Part 2 – Halves & Holes
What Muslims, Jews and Christians share is a descendancy from Abraham. And his tomb lies in Hebron (Al-Khalil in Arabic), half inside a mosque, and half inside a synagogue.
Palestine is currently the Gaza Strip (where I am not able to go) and the West Bank (which is actually east of Jerusalem). The West Bank has three main areas. Only 3% of it is considered Area A (under full Palestinian civil and military control). Both Ramallah and Bethlehem are Area A. But there are checkpoints to get in and out of the different areas. A friend’s mother, an American, was going through a checkpoint this week. She recently had hip surgery and has a metal rod. This set off the metal detector and she was made to take off her pants. I can only imagine being in her place.
27% of the West Bank is Area B (Palestinian civil control, Israeli military control). But 70% of the West Bank is Area C (full Israeli control). Hebron is considered both Area C and Area A in almost an apartheid system.
I didn’t know any of this info before this week.
There is a wall around the West Bank, along the Armistice “Green” Line. I was told the Wall is actually illegally built quite a distance in to the Palestinian territory, making their diminishing portion of the land nearly 10% smaller. Not sure how accurate that is. Usually the Wall is clean on the Israeli side, and full of amazing and colorful street art on the Palestinian side. Most notably, some Banksy works. There is even a Banksy shop near the wall in Bethlehem.
Israel has both Tel Aviv and Jerusalem. Both amazing and welcoming cities. Great public transportation. Signage in Hebrew, Arabic and English. Unlike Cairo and Ramallah, there is extreme law and order. But that law and order oddly feels like it might erupt. Today is Election Day in Israel. We’ll see how right they go.
The talk is that the Israeli government is trying to build-up Ramallah so that Palestinians dismiss their dreams of a Jerusalem capitol. Arafat’s tomb in Ramallah is built over water to show that it’s a temporary placement. His last wish was to be buried in Jerusalem. And until the Israeli authorities allow that, there he lies.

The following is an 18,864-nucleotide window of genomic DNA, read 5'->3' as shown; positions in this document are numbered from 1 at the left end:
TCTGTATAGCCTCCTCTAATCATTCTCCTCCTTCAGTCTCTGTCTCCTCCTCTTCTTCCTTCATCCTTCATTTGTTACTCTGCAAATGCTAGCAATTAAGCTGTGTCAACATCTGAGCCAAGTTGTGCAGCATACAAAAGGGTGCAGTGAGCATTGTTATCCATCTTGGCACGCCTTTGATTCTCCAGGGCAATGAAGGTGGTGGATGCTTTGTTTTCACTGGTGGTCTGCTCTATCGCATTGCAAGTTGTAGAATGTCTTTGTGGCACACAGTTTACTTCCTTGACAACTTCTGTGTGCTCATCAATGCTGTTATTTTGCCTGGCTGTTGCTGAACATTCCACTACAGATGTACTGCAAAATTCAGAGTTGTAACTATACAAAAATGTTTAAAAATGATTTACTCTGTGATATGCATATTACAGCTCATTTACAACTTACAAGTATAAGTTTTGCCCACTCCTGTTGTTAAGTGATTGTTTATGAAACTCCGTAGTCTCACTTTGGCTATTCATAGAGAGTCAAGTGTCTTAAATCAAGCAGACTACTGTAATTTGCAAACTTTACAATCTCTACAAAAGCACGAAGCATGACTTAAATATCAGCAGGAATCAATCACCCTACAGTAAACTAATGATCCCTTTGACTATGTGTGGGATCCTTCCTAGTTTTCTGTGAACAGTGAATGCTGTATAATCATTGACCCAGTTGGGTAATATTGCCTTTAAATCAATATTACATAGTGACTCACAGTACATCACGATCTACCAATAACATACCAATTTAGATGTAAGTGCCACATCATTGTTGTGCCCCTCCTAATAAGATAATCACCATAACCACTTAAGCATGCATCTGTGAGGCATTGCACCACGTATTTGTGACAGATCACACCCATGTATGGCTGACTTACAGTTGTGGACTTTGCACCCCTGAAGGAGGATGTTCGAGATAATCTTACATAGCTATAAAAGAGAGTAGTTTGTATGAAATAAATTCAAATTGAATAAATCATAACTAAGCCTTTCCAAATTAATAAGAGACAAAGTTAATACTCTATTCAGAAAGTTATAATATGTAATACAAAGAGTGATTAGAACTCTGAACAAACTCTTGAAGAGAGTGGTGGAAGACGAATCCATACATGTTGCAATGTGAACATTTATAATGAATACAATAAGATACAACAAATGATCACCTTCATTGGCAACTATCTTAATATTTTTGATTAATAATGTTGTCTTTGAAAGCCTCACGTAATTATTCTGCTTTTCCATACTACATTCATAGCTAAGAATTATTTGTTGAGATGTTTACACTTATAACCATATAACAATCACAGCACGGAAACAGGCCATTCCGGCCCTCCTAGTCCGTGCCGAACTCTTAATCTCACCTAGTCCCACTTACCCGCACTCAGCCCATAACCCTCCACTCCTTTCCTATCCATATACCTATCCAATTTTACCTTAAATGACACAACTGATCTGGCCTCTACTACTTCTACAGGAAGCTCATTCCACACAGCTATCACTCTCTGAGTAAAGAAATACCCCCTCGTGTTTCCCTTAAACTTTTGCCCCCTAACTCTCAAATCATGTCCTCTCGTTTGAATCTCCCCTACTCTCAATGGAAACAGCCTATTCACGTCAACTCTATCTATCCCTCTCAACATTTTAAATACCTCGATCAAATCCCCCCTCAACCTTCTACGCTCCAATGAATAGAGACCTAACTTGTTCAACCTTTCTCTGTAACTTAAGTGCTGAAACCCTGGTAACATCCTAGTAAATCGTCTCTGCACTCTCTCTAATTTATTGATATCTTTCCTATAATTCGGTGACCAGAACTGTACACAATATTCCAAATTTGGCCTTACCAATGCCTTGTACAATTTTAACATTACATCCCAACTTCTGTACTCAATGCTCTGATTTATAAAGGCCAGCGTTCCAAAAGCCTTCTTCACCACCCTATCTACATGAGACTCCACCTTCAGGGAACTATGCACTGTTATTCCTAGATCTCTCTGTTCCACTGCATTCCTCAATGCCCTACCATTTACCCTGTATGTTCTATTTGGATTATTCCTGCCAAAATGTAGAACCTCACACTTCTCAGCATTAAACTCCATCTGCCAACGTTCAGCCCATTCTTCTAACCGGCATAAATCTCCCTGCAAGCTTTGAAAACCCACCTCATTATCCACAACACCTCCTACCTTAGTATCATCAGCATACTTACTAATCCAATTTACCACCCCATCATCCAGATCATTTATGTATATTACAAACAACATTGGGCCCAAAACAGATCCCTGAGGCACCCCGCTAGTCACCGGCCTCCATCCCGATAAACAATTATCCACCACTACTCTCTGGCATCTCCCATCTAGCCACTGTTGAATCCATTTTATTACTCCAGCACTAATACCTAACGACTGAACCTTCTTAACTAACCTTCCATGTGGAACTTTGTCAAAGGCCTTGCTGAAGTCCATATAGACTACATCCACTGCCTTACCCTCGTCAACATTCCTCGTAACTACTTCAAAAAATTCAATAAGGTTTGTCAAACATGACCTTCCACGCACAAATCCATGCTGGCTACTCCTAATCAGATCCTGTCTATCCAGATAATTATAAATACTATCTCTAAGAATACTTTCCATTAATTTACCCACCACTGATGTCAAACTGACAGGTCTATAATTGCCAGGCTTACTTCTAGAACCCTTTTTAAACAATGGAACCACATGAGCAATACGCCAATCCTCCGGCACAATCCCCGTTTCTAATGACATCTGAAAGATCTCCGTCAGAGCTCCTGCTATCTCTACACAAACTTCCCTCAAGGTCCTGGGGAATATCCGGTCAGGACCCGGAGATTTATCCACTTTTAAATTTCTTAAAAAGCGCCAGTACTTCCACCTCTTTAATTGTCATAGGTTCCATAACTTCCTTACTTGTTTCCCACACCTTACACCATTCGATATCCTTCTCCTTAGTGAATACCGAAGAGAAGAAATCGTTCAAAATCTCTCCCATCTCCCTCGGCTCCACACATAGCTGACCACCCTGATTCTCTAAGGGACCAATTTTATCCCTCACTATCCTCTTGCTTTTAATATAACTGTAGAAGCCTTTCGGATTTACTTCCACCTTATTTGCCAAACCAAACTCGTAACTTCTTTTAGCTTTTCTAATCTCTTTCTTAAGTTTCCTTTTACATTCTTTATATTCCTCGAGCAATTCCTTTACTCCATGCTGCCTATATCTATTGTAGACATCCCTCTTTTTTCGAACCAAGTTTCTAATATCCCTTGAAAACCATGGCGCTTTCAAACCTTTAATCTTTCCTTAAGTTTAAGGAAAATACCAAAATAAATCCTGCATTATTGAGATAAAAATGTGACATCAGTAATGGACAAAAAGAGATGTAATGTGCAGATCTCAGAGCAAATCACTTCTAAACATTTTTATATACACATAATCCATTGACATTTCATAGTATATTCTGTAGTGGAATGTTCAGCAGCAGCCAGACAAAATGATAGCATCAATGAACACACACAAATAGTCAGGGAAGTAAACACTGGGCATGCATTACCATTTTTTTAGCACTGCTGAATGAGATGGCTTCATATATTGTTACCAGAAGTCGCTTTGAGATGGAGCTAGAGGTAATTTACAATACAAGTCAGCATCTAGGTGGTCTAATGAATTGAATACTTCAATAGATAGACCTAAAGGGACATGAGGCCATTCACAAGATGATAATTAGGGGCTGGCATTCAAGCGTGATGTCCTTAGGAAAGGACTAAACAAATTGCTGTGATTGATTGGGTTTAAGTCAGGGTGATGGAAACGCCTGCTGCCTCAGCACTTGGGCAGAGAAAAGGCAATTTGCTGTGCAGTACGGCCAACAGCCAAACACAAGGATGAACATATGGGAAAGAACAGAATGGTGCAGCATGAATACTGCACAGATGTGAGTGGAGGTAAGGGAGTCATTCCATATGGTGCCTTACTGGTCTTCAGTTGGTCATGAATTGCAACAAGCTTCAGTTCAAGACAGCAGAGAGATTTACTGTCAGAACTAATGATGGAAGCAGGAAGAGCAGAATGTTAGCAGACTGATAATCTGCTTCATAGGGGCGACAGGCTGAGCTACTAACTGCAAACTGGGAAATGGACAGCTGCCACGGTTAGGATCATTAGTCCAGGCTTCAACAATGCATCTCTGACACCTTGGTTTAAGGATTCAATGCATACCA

I’ve been thinking a lot about holes in people’s stories. On both sides. Holes in the tapestry of history. What if we weaved them together?
Would this weaving reveal something helpful? Maybe the guide to the Holocaust Remembrance Museum and the “Tourist Guide to the Occupation” could be distributed together. Or maybe those on different sides of conflicts could collaborate on remembrance museums and gardens.
We must remember those who died in all genocides.
And that got me thinking about a dear friend of mine who survived a concentration camp in Bosnia in the 1990s. A guy near my age who suffered real torture. I read his biography and the horrors are beyond belief. Horrors reflective of those I saw in the Holocaust Remembrance Museum in Jerusalem.
Last March, I was in Dachau, Germany and visited the Concentration Camp Memorial Site there. Absolutely stunning. Especially if you go bald as I did and feel the chilling, solemn winds on your naked head. Standing amongst the barracks. In the center of the museum complex is a large sculpture by Yugoslavian artist Nandor Glid. The title of the sculpture is “Never Again.”
But genocide did happen again. In the ex-Yugoslavian land called Bosnia… In the small Northwest Bosnian village of my dear friend.
He and others in the area are working toward remembrance museums, plaques at the sites of the concentration camps and mass graves, days of remembrance. But the mayors of these towns are not allowing any of this.
There is a global Stop Genocide Denial campaign I highly recommend where you can get more information.
I spent my last couple days in Palestine enjoying bread with olive oil & thyme, seeing the workshops of the craftsmen making olive wood figurines, seeing the spectacular views from the Bethlehem mountains, touching the spot where Jesus was born, and asking my friends questions.
I learned that most schools in Bethlehem have Fridays and Sundays as their weekends (respecting both the Muslim and Christian students). The private schools have approximately 20-25 students per class, but the government schools have 40-50.
I learned that there are three refugee camps in the area around Bethlehem, with one right in the center of town. The camps looked to me to be walled-in slums with vibrant political graffiti.
I learned of recommended readings I have yet to read: “I Saw Ramallah” by Mourid Barghouti and “Jerusalem: The Biography” by Simon Sebag Montefiore.
And I learned that time and time again, dancing gets us out of this complicated, messed-up darkness.
Next part of the Beyond Belief series… Part 3 – Dance & More Dance
Previously posted… Part 1 – Pilgrims & Settlers
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